Conservation value

Vegetation type was used as a surrogate for biodiversity. The 63 major vegetation subgroups from the National Vegetation Information System (NVIS version 3.1) were intersected with the 85 Interim Biogeographic Regionalisation of Australia (IBRA) bioregions to generate 1886 unique vegetation types across Australia. Of these, 1185 vegetation types contained trees of at least 1.3m tall and thus qualified for carbon planting. A total of 139 of these vegetation types have been cleared to below 30% pre-1750 extent and considered a high priority for restoration. We therefore set a target to restore each vegetation type up to 30% of its pre-1750 extent as a biodiversity co-benefit to planting trees for carbon sequestration.

Using the conservation planning tool Marxan and an economic scenario reflecting the Australian government’s 2011-2012 carbon trading price of AU$23/tonne (establishment cost AU$1000 per ha, no water cost, baseline growth rate, discount rate 5%, carbon selling price of $20/tonne), Josie Carwardine and colleagues et al (unpublished data) determined the cost-effectiveness of areas across Australia for sequestering carbon and meeting the vegetation restoration targets of 30% of pre-1750 extent. From this, the relative priority of each 4km2 block within the potentially plantable area for cost effectively meeting the combined carbon and biodiversity goal was determined.

We then overlaid the map of Indigenous land tenure with maps of carbon sequestration, biodiversity features and the relative priority areas to determine the proportion of carbon and biodiversity goals that can be met on Indigenous land.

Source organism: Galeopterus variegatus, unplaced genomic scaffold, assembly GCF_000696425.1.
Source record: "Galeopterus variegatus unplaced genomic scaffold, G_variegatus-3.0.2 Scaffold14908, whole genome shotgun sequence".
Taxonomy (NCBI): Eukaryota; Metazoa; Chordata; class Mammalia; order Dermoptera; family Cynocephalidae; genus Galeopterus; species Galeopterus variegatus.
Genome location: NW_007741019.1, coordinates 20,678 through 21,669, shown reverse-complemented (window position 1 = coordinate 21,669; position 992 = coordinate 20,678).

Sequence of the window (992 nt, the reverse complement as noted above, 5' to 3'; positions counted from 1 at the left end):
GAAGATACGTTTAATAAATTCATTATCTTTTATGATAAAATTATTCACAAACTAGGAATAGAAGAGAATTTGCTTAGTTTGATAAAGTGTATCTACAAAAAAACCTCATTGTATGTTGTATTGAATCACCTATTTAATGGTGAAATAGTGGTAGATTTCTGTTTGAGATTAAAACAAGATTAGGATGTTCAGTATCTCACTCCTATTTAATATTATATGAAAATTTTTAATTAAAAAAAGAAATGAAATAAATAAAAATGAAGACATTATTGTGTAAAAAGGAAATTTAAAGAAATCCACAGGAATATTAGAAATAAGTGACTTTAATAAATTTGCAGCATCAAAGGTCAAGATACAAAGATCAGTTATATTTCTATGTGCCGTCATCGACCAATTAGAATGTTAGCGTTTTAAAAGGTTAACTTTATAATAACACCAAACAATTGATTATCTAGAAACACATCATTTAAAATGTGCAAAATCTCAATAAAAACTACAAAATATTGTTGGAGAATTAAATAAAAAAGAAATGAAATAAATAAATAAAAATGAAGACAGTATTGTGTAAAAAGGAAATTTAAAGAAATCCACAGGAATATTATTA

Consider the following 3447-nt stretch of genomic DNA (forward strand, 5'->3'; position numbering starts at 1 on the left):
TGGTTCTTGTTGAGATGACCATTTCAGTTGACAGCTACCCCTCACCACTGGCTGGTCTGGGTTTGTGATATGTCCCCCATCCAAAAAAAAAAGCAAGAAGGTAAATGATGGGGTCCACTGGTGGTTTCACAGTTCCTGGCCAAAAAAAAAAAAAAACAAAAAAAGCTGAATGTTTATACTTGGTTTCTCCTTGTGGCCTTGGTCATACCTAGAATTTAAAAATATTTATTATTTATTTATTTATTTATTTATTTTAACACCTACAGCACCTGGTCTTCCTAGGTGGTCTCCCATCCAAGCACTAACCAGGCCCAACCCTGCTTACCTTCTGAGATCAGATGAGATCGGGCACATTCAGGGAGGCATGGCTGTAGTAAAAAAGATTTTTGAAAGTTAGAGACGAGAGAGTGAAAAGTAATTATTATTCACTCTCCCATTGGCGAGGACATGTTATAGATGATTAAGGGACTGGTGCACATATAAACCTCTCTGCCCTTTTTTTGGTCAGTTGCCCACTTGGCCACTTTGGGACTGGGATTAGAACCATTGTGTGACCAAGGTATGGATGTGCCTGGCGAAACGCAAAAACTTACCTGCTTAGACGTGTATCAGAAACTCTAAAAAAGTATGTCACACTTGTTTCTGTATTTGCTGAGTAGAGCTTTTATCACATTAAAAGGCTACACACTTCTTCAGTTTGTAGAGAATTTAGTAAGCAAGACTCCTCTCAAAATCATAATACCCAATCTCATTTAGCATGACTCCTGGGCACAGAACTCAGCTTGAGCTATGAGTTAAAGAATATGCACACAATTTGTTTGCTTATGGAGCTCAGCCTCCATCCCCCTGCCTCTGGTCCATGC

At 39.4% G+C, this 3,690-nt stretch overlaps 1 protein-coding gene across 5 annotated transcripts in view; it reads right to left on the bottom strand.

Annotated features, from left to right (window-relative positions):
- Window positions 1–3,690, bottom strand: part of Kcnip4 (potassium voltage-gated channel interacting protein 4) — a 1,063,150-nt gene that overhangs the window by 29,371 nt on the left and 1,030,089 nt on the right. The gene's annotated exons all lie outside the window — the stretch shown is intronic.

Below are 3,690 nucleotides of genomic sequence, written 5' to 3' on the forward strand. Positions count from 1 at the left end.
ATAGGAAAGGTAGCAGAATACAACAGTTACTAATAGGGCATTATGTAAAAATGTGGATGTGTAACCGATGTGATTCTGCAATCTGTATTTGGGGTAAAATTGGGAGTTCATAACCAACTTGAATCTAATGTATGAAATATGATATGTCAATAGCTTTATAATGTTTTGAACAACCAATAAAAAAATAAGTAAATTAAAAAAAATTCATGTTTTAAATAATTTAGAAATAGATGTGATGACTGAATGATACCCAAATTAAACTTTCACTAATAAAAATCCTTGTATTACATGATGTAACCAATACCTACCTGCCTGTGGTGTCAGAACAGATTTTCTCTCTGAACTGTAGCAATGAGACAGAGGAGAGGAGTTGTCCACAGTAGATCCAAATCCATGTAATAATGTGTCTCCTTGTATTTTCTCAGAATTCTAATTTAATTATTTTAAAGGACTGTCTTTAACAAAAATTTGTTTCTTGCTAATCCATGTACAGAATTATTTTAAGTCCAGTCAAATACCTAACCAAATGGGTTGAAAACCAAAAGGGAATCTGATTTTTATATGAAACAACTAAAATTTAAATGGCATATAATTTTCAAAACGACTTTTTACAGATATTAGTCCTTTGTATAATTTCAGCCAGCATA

The price of carbon


Figure 2: Map of Indigenous tenure overlaid on carbon sequestered (tonnes) per year per planning unit (4 km2) in plantable areas (Renwick et al., 2014).

Approximately 92 million hectares of land in Australia has been cleared and has the potential to be replanted with native vegetation. This would sequester around 710 Mtonne CO2/year over the next 40 years. The amount of this area that will be available for this activity, however, depends on the profitability for environmental planting. This, in turn, is dependent on the carbon price and other economic considerations. For example, water cost and other social and practical constraints will influence the decisions made by land managers.Figure 2: Map of Indigenous tenure overlaid on carbon sequestered (tonnes) per year per planning unit (4 km2) in plantable areas (Renwick et al., 2014).

Using the 2011-2012 Australian carbon trading price of AU$23/tonne, 31 million hectares of the area is profitable for carbon farming. This would sequester around 294Mt CO2.

Almost a third of this area, 9.7 million hectares, is on Indigenous land which would sequester 83Mt CO2 (28% of the total). If, however, the price of carbon drops to AU$5/tonne, close to the price on international markets in 2013, the profitable area for carbon farming is reduced severely to only 5 million hectares and the potential for Indigenous communities to get involved would be greatly limited (see figures 1 and 2).